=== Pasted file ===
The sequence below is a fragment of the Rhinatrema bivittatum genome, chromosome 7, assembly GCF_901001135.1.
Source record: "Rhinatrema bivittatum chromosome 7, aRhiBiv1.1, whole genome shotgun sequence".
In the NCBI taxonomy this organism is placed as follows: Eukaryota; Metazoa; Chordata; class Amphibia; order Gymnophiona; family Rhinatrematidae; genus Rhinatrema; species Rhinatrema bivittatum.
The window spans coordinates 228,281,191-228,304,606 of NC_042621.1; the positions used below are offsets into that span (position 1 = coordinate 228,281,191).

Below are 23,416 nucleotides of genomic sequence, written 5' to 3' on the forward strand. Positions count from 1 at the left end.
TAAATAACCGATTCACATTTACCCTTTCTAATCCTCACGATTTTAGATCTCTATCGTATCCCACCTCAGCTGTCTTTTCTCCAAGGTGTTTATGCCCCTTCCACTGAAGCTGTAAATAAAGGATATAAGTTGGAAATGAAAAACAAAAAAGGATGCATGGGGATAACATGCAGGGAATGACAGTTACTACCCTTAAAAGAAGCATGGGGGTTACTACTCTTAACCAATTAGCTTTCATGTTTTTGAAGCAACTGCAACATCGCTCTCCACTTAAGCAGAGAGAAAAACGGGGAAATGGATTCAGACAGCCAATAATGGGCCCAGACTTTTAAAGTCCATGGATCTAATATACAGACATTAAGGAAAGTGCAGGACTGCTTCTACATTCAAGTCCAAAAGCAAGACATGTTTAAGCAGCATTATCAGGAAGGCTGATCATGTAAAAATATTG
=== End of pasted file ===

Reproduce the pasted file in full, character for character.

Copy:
The sequence below is a fragment of the Rhinatrema bivittatum genome, chromosome 7, assembly GCF_901001135.1.
Source record: "Rhinatrema bivittatum chromosome 7, aRhiBiv1.1, whole genome shotgun sequence".
In the NCBI taxonomy this organism is placed as follows: Eukaryota; Metazoa; Chordata; class Amphibia; order Gymnophiona; family Rhinatrematidae; genus Rhinatrema; species Rhinatrema bivittatum.
The window spans coordinates 228,281,191-228,304,606 of NC_042621.1; the positions used below are offsets into that span (position 1 = coordinate 228,281,191).

Below are 23,416 nucleotides of genomic sequence, written 5' to 3' on the forward strand. Positions count from 1 at the left end.
TAAATAACCGATTCACATTTACCCTTTCTAATCCTCACGATTTTAGATCTCTATCGTATCCCACCTCAGCTGTCTTTTCTCCAAGGTGTTTATGCCCCTTCCACTGAAGCTGTAAATAAAGGATATAAGTTGGAAATGAAAAACAAAAAAGGATGCATGGGGATAACATGCAGGGAATGACAGTTACTACCCTTAAAAGAAGCATGGGGGTTACTACTCTTAACCAATTAGCTTTCATGTTTTTGAAGCAACTGCAACATCGCTCTCCACTTAAGCAGAGAGAAAAACGGGGAAATGGATTCAGACAGCCAATAATGGGCCCAGACTTTTAAAGTCCATGGATCTAATATACAGACATTAAGGAAAGTGCAGGACTGCTTCTACATTCAAGTCCAAAAGCAAGACATGTTTAAGCAGCATTATCAGGAAGGCTGATCATGTAAAAATATTG